Training and support

After an initial low vision assessment, the patient may work with a low vision therapist and high-tech assessor to trial different device options in the clinic. When trying new devices, the patient will consider how easy it is to use, the device’s appearance, how much the device costs and whether it will help them meet their specific goals (e.g. reading books and food labels, watching television, preparing food). This review will allow the patient to see which devices are most comfortable and allow them to accomplish their visual goals most efficiently. Sometimes the process of learning how to incorporate the devices and strategies into everyday activities may lead to frustration for those with low vision. So, it is crucial that counselling services are provided by the clinic in addition to having other available community resources for those needing a little extra support as they adjust.

Once devices have been selected, the patient has an opportunity to receive training on how to use the chosen device(s). The overall objective of this stage is to teach patients with low vision to feel comfortable and confident in their ability to incorporate these aids into their daily lives. 

A loan program of a range of optical aids is also available for clients to trial devices at home in their own environment before purchasing. This allows patients to ensure the aid lives up to their expectations and is suitable for the tasks for which they plan to use it. The low vision therapist will follow up to determine whether the device is compatible with their life. If not, the low vision therapist will enquire  why it did not work and may suggest a return to the clinic to explore other devices.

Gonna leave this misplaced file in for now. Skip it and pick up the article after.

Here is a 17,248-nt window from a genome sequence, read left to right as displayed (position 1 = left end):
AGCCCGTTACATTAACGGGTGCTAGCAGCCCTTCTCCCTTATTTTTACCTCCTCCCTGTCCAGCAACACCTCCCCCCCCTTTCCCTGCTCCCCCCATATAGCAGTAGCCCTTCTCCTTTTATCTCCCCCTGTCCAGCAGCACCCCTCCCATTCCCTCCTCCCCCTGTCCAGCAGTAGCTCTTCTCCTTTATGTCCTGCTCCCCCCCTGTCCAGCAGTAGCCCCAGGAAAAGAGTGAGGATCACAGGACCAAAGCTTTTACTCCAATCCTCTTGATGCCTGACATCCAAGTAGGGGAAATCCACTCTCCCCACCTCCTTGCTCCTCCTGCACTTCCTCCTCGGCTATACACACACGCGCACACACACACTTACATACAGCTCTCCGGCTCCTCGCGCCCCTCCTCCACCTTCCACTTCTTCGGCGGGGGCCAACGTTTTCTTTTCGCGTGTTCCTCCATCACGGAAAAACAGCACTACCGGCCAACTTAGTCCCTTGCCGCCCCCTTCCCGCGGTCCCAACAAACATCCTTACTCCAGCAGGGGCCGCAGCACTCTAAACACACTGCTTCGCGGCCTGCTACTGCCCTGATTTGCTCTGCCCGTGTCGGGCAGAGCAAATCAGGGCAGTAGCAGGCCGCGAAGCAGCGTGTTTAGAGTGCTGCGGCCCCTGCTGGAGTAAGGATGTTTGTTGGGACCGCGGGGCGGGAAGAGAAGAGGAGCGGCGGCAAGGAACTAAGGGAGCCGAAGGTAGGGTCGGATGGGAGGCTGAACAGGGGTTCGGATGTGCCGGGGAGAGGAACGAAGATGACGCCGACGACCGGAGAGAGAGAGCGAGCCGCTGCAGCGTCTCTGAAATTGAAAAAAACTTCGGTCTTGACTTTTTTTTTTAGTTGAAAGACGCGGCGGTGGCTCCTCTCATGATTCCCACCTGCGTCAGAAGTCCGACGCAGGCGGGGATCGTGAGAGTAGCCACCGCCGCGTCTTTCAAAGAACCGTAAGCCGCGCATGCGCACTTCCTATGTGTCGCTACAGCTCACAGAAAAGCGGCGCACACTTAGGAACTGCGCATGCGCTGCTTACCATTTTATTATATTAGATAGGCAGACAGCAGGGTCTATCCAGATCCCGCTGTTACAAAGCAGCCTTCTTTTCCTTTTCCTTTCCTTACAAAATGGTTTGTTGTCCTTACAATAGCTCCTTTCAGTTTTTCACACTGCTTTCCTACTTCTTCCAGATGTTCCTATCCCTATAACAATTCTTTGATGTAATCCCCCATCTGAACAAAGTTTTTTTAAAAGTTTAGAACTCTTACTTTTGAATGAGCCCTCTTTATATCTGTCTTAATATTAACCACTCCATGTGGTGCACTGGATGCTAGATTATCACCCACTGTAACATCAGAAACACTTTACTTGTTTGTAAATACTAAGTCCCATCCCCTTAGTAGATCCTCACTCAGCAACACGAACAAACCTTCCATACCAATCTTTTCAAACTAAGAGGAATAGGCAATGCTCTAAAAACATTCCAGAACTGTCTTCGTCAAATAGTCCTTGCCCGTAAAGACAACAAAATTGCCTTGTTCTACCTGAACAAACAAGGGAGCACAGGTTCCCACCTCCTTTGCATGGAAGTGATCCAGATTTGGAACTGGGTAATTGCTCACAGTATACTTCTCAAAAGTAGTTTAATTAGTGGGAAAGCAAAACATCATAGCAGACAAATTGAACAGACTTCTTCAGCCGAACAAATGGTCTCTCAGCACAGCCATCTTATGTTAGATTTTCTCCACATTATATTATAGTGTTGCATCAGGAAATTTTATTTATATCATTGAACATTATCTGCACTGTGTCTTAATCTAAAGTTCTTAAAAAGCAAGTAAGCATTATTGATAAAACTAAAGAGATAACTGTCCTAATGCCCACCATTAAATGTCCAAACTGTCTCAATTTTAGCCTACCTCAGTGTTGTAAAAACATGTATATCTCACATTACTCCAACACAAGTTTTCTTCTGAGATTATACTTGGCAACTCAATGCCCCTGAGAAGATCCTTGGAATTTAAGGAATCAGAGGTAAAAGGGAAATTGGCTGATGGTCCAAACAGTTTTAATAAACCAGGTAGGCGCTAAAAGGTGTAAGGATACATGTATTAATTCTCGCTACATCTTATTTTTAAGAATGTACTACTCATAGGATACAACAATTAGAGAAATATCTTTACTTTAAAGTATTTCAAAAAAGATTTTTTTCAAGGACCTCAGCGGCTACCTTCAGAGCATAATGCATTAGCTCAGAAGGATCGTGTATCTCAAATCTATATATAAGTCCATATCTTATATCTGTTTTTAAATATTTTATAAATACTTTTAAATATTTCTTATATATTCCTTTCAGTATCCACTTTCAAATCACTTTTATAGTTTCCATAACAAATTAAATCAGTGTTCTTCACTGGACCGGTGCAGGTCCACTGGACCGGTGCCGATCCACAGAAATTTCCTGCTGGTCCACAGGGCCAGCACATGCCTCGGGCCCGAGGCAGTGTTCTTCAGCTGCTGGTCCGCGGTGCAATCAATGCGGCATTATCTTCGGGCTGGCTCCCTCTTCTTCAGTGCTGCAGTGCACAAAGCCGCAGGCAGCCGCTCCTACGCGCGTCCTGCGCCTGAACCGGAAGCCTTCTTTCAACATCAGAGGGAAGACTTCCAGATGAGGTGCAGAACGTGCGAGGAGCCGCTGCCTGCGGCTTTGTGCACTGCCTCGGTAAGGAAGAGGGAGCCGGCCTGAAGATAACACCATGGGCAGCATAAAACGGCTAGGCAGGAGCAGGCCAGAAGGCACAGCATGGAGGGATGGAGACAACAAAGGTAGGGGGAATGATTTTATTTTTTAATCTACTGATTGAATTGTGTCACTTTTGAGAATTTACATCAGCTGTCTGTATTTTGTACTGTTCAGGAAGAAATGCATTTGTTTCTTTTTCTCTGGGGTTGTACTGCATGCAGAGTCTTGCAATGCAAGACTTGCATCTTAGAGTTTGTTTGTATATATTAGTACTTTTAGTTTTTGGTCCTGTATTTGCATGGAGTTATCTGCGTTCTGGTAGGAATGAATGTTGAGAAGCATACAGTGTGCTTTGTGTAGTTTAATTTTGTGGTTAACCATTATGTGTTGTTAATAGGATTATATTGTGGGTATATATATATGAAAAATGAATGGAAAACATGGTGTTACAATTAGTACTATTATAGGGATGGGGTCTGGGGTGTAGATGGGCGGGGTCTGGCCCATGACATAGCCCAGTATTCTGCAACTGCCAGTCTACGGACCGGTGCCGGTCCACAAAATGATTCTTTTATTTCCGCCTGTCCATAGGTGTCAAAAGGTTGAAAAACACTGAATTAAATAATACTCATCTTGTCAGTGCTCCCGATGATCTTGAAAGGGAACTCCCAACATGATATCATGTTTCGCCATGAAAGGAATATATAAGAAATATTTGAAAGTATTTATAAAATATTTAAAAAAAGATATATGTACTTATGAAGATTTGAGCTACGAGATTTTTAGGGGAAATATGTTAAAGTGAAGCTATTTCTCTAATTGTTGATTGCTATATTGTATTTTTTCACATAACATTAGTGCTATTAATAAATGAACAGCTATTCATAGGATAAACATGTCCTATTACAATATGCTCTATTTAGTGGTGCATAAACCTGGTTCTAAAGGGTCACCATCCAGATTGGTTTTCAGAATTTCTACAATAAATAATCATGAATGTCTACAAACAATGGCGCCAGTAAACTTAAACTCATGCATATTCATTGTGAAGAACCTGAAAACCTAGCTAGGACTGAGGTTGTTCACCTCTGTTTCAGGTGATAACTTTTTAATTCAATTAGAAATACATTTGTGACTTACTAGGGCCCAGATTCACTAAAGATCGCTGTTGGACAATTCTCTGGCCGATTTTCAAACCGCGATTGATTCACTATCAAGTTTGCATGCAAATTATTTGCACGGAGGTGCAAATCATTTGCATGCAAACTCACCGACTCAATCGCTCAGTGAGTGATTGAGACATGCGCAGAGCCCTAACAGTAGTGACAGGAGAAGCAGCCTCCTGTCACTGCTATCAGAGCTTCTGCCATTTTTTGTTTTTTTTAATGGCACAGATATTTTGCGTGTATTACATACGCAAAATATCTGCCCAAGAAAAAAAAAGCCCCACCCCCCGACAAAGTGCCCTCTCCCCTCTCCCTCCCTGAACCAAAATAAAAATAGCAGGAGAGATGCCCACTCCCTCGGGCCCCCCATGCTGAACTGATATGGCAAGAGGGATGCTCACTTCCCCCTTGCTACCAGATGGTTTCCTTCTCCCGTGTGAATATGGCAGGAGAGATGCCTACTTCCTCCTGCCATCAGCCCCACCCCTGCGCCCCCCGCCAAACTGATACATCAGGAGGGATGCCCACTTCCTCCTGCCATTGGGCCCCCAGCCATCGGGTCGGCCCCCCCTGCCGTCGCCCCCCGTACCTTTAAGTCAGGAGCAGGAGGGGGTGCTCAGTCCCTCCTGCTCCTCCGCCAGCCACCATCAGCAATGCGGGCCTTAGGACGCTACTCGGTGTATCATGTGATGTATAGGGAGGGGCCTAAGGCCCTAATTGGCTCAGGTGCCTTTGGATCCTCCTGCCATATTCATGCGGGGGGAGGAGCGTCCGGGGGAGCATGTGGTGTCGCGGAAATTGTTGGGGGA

Low vision services are not covered by the Ontario Health Insurance Plan (OHIP), so there is a fee of $240 for the initial low vision assessment appointment. Supplemental health insurance plans, Ontario Disability Support Program (ODSP) and Assistance for Children with Severe Disabilities (ACSD) may cover the cost of the assessment. There are  also funding options available for eligible consumers to help with the costs of vision aids such as the Ministry of Health’s Assistive Devices Program (ADP). Additional funding support is available for consumers receiving benefits from ODSP, Ontario Works, or ACSD.

Patient reads magnified text on a computer screen

Low vision patient reads magnified text on a computer screen for computer assessment


The University of Waterloo School of Optometry and Vision Science is ranked fifth worldwide in research output for schools of optometry. Low vision research, such as that done by Drs. Tammy Labreche, Shamrozé Khan and Ben Thompson, may focus on low vision service delivery, vision rehabilitation and much more within the low vision field. 

Two common causes of low vision are age-related macular degeneration (AMD) and glaucoma. Patients with these diseases may choose to use low vision aids to help them maintain independence. To learn more about these diseases and find out about relevant research, read our previous public education articles: What you should know about: Macular degeneration and What you should know about: Glaucoma

Interested in participating in research? Check out our current studies recruiting participants.